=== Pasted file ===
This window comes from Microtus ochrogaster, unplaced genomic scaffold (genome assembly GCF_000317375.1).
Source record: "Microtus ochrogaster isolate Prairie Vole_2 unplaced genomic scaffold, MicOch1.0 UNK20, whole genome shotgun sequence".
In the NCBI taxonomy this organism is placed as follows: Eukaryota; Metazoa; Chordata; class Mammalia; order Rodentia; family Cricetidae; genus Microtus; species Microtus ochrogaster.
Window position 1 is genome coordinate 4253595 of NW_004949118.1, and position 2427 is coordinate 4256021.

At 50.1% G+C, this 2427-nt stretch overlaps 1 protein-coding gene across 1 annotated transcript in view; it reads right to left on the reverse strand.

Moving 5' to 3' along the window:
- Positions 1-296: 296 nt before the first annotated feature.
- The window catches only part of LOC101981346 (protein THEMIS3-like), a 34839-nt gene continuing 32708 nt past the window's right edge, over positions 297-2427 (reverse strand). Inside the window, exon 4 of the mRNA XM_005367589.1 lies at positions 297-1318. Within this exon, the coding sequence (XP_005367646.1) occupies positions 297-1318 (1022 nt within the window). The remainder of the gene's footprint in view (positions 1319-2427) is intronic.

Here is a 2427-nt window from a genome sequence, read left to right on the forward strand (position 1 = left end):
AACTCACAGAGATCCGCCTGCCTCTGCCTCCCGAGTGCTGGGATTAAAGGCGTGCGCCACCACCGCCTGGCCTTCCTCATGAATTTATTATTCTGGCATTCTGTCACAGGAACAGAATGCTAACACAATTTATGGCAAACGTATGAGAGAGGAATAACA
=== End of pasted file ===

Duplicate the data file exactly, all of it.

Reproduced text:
This window comes from Microtus ochrogaster, unplaced genomic scaffold (genome assembly GCF_000317375.1).
Source record: "Microtus ochrogaster isolate Prairie Vole_2 unplaced genomic scaffold, MicOch1.0 UNK20, whole genome shotgun sequence".
In the NCBI taxonomy this organism is placed as follows: Eukaryota; Metazoa; Chordata; class Mammalia; order Rodentia; family Cricetidae; genus Microtus; species Microtus ochrogaster.
Window position 1 is genome coordinate 4253595 of NW_004949118.1, and position 2427 is coordinate 4256021.

At 50.1% G+C, this 2427-nt stretch overlaps 1 protein-coding gene across 1 annotated transcript in view; it reads right to left on the reverse strand.

Moving 5' to 3' along the window:
- Positions 1-296: 296 nt before the first annotated feature.
- The window catches only part of LOC101981346 (protein THEMIS3-like), a 34839-nt gene continuing 32708 nt past the window's right edge, over positions 297-2427 (reverse strand). Inside the window, exon 4 of the mRNA XM_005367589.1 lies at positions 297-1318. Within this exon, the coding sequence (XP_005367646.1) occupies positions 297-1318 (1022 nt within the window). The remainder of the gene's footprint in view (positions 1319-2427) is intronic.

Here is a 2427-nt window from a genome sequence, read left to right on the forward strand (position 1 = left end):
AACTCACAGAGATCCGCCTGCCTCTGCCTCCCGAGTGCTGGGATTAAAGGCGTGCGCCACCACCGCCTGGCCTTCCTCATGAATTTATTATTCTGGCATTCTGTCACAGGAACAGAATGCTAACACAATTTATGGCAAACGTATGAGAGAGGAATAACA